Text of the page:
Supply Chain Challenges for US Companies in China

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April 17, 2020AmCham China and AmCham Shanghai today released the results of two joint surveys conducted in collaboration with PwC China (PwC) that study the supply chain impacts of recent events on American companies operating in China. The overwhelming majority of the surveyed companies have had a presence in China for at least a decade and have widespread operations nationwide.

The first survey, which was conducted in October 2019 and comprised 70 companies, shows that 90% of US companies’ supply chains were affected by the US-China trade dispute, mainly through diversification of supply base, risk management, and cost control. However, the adoption of “in China for China” manufacturing and sourcing strategies has mitigated some of these impacts. Most respondents expected continued healthy commercial relations between the US and China and looked forward to potential improvements in the regulatory environment as a result of the trade disputes.  

The second survey, conducted in March 2020 with a subset of 25 companies from the original group, shows a focus on returning to full production after the COVID-19 outbreak, with concerns shifting from factory closures to logistics, and 68% of respondents seeing a return to normal activities in China within the next three months.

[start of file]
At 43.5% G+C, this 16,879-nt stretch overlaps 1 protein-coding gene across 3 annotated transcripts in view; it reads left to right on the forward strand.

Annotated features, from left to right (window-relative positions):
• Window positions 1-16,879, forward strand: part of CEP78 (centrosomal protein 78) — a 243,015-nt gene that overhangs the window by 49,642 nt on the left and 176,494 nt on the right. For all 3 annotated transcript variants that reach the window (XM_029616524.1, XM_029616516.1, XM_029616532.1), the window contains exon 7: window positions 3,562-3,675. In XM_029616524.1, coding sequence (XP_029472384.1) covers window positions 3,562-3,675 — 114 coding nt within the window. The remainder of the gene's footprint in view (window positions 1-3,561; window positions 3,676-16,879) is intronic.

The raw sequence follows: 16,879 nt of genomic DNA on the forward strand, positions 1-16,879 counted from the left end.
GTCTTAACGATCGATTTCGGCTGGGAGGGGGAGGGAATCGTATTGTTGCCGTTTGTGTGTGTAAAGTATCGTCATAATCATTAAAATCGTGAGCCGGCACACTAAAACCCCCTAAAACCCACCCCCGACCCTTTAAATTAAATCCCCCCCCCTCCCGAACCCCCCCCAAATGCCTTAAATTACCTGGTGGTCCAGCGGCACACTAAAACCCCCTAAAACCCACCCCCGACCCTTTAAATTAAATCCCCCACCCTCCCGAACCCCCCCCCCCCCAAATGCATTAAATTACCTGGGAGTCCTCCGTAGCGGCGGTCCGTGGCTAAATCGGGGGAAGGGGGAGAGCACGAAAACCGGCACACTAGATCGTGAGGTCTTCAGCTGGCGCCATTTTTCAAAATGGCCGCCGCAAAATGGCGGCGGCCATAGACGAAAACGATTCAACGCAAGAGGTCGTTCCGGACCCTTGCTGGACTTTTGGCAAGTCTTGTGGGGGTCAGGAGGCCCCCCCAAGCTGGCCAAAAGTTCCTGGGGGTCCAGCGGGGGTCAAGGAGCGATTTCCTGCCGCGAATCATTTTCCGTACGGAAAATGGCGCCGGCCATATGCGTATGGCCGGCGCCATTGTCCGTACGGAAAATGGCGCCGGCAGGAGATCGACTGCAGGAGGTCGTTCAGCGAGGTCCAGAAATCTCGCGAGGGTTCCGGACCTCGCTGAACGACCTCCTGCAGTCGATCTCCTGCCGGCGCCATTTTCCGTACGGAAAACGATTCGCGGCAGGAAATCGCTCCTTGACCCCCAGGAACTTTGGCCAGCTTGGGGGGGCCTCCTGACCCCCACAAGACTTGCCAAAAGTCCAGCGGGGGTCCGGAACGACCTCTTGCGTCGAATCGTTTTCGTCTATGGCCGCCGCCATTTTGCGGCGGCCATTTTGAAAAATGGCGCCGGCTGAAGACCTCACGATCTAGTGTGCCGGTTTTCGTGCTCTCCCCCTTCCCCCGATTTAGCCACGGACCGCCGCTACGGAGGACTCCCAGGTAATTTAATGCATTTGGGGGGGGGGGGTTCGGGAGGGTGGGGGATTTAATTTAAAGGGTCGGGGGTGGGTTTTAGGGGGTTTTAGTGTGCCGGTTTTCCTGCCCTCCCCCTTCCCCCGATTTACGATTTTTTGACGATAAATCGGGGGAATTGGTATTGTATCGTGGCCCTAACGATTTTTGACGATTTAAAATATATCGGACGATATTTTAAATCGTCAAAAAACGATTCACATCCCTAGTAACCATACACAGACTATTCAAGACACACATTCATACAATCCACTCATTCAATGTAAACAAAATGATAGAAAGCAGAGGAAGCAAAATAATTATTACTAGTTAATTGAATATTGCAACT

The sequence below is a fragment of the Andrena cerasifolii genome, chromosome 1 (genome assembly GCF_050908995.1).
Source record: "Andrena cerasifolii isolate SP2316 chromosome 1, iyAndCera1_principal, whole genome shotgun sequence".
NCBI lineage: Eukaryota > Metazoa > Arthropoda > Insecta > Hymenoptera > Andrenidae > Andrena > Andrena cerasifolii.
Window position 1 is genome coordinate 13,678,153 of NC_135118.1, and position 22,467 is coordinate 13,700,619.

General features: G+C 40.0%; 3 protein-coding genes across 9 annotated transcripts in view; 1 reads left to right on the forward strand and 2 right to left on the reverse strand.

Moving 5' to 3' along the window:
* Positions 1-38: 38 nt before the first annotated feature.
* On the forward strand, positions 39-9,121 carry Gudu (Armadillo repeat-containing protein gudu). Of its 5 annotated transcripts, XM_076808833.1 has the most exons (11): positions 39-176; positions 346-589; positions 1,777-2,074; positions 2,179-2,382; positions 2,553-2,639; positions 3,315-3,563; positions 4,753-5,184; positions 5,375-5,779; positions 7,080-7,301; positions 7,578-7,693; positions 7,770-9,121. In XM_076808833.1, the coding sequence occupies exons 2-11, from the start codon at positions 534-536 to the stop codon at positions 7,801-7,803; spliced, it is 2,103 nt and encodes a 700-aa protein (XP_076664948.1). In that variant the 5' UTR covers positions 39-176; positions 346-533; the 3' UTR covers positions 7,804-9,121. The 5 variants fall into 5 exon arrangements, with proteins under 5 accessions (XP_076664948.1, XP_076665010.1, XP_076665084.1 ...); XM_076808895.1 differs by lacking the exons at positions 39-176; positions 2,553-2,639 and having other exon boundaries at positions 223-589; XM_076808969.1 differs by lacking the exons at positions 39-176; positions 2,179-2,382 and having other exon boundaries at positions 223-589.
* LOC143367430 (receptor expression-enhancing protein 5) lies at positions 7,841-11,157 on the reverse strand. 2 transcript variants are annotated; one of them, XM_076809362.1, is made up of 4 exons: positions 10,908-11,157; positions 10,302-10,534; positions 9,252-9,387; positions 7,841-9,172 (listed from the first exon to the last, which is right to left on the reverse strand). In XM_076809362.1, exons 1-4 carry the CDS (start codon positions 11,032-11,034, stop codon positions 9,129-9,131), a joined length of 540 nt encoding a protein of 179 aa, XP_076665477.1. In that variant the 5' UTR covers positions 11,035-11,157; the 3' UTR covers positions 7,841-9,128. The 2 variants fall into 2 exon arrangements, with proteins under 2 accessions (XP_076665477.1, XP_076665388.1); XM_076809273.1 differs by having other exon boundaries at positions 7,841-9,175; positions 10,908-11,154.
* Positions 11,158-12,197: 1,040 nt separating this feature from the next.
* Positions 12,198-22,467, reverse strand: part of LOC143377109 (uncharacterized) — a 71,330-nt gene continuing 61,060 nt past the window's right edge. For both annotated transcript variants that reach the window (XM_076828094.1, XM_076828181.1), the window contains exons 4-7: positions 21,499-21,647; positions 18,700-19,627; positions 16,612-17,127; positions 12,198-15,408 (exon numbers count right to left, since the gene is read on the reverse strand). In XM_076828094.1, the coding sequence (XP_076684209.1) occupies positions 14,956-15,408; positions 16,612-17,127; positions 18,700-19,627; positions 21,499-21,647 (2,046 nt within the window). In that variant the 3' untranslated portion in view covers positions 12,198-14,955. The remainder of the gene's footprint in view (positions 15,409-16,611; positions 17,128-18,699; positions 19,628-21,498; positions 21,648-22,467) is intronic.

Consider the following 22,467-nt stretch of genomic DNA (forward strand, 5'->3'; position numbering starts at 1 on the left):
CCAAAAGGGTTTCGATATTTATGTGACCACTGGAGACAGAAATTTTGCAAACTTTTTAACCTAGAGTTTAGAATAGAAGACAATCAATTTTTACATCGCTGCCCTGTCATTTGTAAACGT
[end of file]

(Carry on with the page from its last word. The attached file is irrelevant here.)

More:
Download the Survey Results

Due to the rapid spread of COVID-19 and the ensuing operational constraints, around half of the respondents said they were running below normal capacity, with 68% reporting that demand for products and services was below normal. Logistics-related challenges were the greatest anticipated challenge over the coming month, while resources impacting capacity was the next most critical challenge. In the short term, over 70% of companies say they have no plans yet to relocate production and supply chain operations or sourcing outside of China due to COVID-19. In fact, twice as many (24% vs. 12%) planned to shift sourcing as were planning to shift production. Meanwhile, one in five respondents said they believed that COVID-19 would accelerate the process of economic decoupling.